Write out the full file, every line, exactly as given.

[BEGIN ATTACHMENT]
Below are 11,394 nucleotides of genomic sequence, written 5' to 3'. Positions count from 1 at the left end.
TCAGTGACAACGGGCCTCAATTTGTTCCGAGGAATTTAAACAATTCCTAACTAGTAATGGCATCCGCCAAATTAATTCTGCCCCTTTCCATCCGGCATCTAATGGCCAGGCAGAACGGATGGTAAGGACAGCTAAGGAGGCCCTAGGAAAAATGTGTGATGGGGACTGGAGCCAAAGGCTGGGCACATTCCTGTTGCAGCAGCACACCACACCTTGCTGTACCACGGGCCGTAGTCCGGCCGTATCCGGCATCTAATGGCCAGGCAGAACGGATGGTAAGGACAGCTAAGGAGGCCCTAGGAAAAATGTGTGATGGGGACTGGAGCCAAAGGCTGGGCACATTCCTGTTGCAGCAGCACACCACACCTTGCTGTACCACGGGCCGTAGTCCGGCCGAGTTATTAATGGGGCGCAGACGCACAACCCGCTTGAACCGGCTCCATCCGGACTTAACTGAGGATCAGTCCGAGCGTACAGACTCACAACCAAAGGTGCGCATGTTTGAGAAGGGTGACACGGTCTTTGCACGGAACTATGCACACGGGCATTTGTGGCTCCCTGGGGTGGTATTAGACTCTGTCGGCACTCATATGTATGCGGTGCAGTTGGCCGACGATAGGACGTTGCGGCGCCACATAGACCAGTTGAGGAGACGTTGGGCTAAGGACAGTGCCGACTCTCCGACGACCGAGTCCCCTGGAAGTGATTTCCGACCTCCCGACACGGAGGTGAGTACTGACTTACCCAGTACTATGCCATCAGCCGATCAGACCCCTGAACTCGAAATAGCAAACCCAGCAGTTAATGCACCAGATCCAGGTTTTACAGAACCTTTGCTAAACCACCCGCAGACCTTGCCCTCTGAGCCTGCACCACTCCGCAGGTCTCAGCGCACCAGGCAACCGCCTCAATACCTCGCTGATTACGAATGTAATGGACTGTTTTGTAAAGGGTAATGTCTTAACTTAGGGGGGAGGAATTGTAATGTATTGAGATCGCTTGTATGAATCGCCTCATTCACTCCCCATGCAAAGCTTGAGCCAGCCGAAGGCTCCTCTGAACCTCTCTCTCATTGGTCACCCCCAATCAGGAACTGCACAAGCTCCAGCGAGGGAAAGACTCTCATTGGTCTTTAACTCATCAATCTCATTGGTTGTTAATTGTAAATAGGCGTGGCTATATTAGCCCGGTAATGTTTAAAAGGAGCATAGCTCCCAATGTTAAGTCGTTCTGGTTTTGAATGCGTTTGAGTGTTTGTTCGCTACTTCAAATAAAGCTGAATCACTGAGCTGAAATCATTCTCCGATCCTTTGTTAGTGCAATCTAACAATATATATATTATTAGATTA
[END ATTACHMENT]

Below are 11,394 nucleotides of genomic sequence, written 5' to 3'. Positions count from 1 at the left end.
TCAGTGACAACGGGCCTCAATTTGTTCCGAGGAATTTAAACAATTCCTAACTAGTAATGGCATCCGCCAAATTAATTCTGCCCCTTTCCATCCGGCATCTAATGGCCAGGCAGAACGGATGGTAAGGACAGCTAAGGAGGCCCTAGGAAAAATGTGTGATGGGGACTGGAGCCAAAGGCTGGGCACATTCCTGTTGCAGCAGCACACCACACCTTGCTGTACCACGGGCCGTAGTCCGGCCGTATCCGGCATCTAATGGCCAGGCAGAACGGATGGTAAGGACAGCTAAGGAGGCCCTAGGAAAAATGTGTGATGGGGACTGGAGCCAAAGGCTGGGCACATTCCTGTTGCAGCAGCACACCACACCTTGCTGTACCACGGGCCGTAGTCCGGCCGAGTTATTAATGGGGCGCAGACGCACAACCCGCTTGAACCGGCTCCATCCGGACTTAACTGAGGATCAGTCCGAGCGTACAGACTCACAACCAAAGGTGCGCATGTTTGAGAAGGGTGACACGGTCTTTGCACGGAACTATGCACACGGGCATTTGTGGCTCCCTGGGGTGGTATTAGACTCTGTCGGCACTCATATGTATGCGGTGCAGTTGGCCGACGATAGGACGTTGCGGCGCCACATAGACCAGTTGAGGAGACGTTGGGCTAAGGACAGTGCCGACTCTCCGACGACCGAGTCCCCTGGAAGTGATTTCCGACCTCCCGACACGGAGGTGAGTACTGACTTACCCAGTACTATGCCATCAGCCGATCAGACCCCTGAACTCGAAATAGCAAACCCAGCAGTTAATGCACCAGATCCAGGTTTTACAGAACCTTTGCTAAACCACCCGCAGACCTTGCCCTCTGAGCCTGCACCACTCCGCAGGTCTCAGCGCACCAGGCAACCGCCTCAATACCTCGCTGATTACGAATGTAATGGACTGTTTTGTAAAGGGTAATGTCTTAACTTAGGGGGGAGGAATTGTAATGTATTGAGATCGCTTGTATGAATCGCCTCATTCACTCCCCATGCAAAGCTTGAGCCAGCCGAAGGCTCCTCTGAACCTCTCTCTCATTGGTCACCCCCAATCAGGAACTGCACAAGCTCCAGCGAGGGAAAGACTCTCATTGGTCTTTAACTCATCAATCTCATTGGTTGTTAATTGTAAATAGGCGTGGCTATATTAGCCCGGTAATGTTTAAAAGGAGCATAGCTCCCAATGTTAAGTCGTTCTGGTTTTGAATGCGTTTGAGTGTTTGTTCGCTACTTCAAATAAAGCTGAATCACTGAGCTGAAATCATTCTCCGATCCTTTGTTAGTGCAATCTAACAATATATATATTATTAGATTA